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5 Humanitarian Jobs in Logistics

The humanitarian sector requires a wide range of skills and profiles. From finance to psychology, everyone can help to save lives. Recently, we talked about healthcare professions in the aid sector.  Today, we will look at humanitarian jobs in logistics. 

In an increasingly globalized context, logistics has been at the forefront of the job market. Every day, millions of dollars worth of goods across the planet. With parts made in point A, assembly in point B and sales in location C, logistics is critical for business success.

The aid sector is no different. Each day, humanitarians deploy to new corners of the world. Aid supplies need shipping to reach the most vulnerable. Coordination needs to happen between teams in several languages and across borders. So that’s where the logistics specialists come in.

The ultimate humanitarian traveling list

Special skills for logistics professionals in the aid sector

Logistics is a high-pressure job everywhere. There are always deadlines to meet and people to respond to. However, humanitarian jobs in logistics can be extra stressful. After all, if a shipment of clothes doesn’t make it to the store, it’s no big deal. But if the food doesn’t make it in time to people stranded by flooding, it’s a life or death situation.

As such, logistics professionals in the aid sector need to work well under pressure. They must be adaptable, flexible, quick decision-makers, and ready to act. Like most logistics managers, they should be well organized and precise. Plus, they should be able to work across cultural lines of communication.

Think you are ready for the field? Here are five humanitarian jobs in logistics:

  1. Logistics Manager

Just like in any other sector, someone needs to coordinate everything. Logistics managers in humanitarian settings do just that. The difference? They manage logistics to save lives. So, it’s safe to say that their job is pretty rewarding.

Logistics managers may be based at the headquarters or in the field. This depends on what you are managing and from where. During disasters, logistics managers might also get deployed. For example, if you need to do aid distribution.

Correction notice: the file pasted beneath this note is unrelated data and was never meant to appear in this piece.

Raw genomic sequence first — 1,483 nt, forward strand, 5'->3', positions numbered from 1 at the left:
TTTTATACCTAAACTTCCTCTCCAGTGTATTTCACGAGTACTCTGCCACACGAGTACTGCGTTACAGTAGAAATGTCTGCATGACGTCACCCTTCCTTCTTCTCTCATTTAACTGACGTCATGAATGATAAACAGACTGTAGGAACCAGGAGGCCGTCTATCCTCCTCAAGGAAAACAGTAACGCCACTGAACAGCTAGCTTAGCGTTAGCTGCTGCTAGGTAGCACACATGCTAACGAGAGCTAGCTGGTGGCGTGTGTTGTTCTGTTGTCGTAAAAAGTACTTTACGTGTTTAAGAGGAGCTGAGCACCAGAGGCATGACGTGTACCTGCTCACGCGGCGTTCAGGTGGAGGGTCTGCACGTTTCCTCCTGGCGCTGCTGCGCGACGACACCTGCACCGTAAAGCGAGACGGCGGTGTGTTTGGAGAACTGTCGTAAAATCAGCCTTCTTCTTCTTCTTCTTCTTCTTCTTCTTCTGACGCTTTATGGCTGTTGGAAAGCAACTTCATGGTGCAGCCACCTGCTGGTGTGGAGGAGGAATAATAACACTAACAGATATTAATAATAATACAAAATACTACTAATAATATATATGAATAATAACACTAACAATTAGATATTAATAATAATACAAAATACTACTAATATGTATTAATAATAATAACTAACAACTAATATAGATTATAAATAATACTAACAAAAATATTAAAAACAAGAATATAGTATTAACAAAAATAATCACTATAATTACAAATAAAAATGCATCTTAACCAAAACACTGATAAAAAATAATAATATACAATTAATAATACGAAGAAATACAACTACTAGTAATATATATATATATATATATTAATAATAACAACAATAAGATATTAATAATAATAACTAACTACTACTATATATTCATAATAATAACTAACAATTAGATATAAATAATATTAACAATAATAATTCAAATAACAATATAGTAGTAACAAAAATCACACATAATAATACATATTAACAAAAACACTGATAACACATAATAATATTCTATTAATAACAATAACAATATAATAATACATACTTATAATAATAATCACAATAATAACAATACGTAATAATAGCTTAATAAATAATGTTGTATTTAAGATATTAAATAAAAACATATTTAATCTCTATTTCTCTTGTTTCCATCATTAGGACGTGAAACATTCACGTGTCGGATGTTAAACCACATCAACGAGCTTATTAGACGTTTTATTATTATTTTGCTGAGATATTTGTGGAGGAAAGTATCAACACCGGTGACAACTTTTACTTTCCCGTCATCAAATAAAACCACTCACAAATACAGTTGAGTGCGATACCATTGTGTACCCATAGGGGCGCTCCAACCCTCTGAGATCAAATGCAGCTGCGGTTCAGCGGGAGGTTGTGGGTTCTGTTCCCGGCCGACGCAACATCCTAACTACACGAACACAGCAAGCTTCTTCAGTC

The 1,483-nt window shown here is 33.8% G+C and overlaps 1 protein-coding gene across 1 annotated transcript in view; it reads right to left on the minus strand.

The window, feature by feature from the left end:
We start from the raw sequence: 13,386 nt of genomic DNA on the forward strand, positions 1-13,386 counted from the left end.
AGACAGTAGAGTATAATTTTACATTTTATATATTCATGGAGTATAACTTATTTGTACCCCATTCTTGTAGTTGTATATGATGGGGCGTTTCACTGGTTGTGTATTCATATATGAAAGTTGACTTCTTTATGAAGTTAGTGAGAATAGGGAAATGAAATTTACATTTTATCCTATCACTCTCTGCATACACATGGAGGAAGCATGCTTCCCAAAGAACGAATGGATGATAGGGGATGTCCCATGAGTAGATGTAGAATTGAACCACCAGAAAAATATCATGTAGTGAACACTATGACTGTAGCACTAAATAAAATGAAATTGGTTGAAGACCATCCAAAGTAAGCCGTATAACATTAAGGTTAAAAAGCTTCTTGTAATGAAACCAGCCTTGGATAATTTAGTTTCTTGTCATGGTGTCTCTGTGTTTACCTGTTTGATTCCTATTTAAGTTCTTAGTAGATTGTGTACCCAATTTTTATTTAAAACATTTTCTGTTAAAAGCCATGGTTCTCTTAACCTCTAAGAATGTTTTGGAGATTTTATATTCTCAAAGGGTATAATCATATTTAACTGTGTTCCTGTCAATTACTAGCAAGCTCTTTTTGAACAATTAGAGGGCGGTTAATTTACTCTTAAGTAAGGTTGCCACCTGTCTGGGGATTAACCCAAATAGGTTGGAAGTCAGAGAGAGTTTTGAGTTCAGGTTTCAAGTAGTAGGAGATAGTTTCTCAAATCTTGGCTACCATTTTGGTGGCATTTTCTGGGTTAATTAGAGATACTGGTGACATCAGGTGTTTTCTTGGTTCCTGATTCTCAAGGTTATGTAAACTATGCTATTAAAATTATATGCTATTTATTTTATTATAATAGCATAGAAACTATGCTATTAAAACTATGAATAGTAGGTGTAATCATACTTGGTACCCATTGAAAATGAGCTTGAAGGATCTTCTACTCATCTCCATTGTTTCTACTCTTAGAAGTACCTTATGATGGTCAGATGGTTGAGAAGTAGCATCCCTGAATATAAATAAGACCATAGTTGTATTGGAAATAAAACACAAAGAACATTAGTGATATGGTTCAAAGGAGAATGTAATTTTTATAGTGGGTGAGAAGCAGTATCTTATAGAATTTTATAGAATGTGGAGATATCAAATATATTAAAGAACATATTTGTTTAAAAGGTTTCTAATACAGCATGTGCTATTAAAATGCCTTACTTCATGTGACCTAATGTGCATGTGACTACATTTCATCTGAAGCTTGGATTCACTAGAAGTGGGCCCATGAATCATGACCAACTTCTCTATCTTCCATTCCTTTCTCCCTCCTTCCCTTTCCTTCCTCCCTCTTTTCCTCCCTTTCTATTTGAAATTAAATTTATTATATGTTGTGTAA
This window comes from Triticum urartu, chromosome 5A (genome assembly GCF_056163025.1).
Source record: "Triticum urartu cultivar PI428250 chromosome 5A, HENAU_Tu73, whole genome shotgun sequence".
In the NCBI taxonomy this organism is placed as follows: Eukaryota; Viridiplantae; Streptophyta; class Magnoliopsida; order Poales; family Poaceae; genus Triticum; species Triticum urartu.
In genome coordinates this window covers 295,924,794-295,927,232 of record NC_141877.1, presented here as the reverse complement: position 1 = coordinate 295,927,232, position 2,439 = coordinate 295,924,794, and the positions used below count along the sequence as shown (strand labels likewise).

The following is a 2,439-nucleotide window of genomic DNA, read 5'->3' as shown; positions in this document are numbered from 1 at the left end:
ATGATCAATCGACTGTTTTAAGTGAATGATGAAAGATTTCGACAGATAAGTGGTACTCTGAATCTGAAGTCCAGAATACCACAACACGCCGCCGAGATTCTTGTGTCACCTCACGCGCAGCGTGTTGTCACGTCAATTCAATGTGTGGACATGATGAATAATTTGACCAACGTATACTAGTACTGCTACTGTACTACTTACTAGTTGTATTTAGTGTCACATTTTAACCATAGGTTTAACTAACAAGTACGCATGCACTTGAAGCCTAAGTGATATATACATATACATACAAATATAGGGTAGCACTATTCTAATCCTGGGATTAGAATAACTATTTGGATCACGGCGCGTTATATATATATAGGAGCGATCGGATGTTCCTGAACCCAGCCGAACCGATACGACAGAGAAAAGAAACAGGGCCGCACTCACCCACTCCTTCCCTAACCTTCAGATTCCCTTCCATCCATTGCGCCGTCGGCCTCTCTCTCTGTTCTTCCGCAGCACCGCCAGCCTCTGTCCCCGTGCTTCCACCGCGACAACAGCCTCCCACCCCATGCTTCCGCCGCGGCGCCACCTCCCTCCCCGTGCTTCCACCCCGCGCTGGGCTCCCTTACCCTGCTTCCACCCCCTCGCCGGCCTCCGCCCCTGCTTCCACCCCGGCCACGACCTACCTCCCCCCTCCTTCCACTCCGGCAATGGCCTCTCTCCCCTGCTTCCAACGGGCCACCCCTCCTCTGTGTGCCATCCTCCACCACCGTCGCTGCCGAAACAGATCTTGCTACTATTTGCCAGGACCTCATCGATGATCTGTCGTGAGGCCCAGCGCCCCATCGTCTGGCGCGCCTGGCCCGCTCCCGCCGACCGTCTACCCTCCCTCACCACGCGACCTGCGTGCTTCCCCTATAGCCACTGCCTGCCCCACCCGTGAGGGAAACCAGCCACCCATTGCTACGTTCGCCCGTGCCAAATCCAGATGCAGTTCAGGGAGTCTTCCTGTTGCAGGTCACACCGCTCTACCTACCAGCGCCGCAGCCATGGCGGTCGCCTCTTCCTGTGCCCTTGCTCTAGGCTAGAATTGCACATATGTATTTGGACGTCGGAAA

1. Travel Manager

Travel is part of how the humanitarian sector operates. Larger organizations have hundreds of staff in the field at any given time. During typhoon or hurricane seasons, these numbers go up. If disaster strikes, travel needs to happen immediately.

Managing this many people zig-zagging across the world is not easy. So, many companies need travel managers to figure out the logistics for their mobile teams.

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  1. Warehouse Manager

When it comes to natural disasters, we know that disaster will strike sooner or later. But we don’t know when, so we have to prepare for it. As such, many organizations keep their warehouses stocked with aid supplies. As soon as something happens, they can order the number of aid kids that they need and distribute them.

A warehouse manager is responsible for the before, during and after of these supplies. They have to make sure that there is enough stock to respond to a disaster. But not too much, so that the goods do not expire. During distribution, a warehouse manager will oversee the whole process. Afterward, they have to restock again.

  1. Inventory Manager

An inventory manager is similar to a warehouse manager. Except for the setting they work in might be different. While the warehouse manager typically stays put in the headquarters or at the warehouse site, inventory managers often deploy.

During massive crises, there are thousands if not millions of dollars worth of aid items going out. There needs to be strict control over who gets them and how. Inventory managers make sure that this happens. They keep stock, check credentials, ensure proper distribution, and do quality checks.

  1. E-logistics Manager

With new technologies come new benefits and challenges. Managing logistics through software has become increasingly more accessible. The computer does a lot of the manual work that managers had to do themselves in the past.

But it does mean that logistics managers need a new skill. They need to be able to oversee e-logistics. There are plenty of systems that companies use to verify and distribute stock digitally. An e-logistics manager makes sure that all these function correctly.

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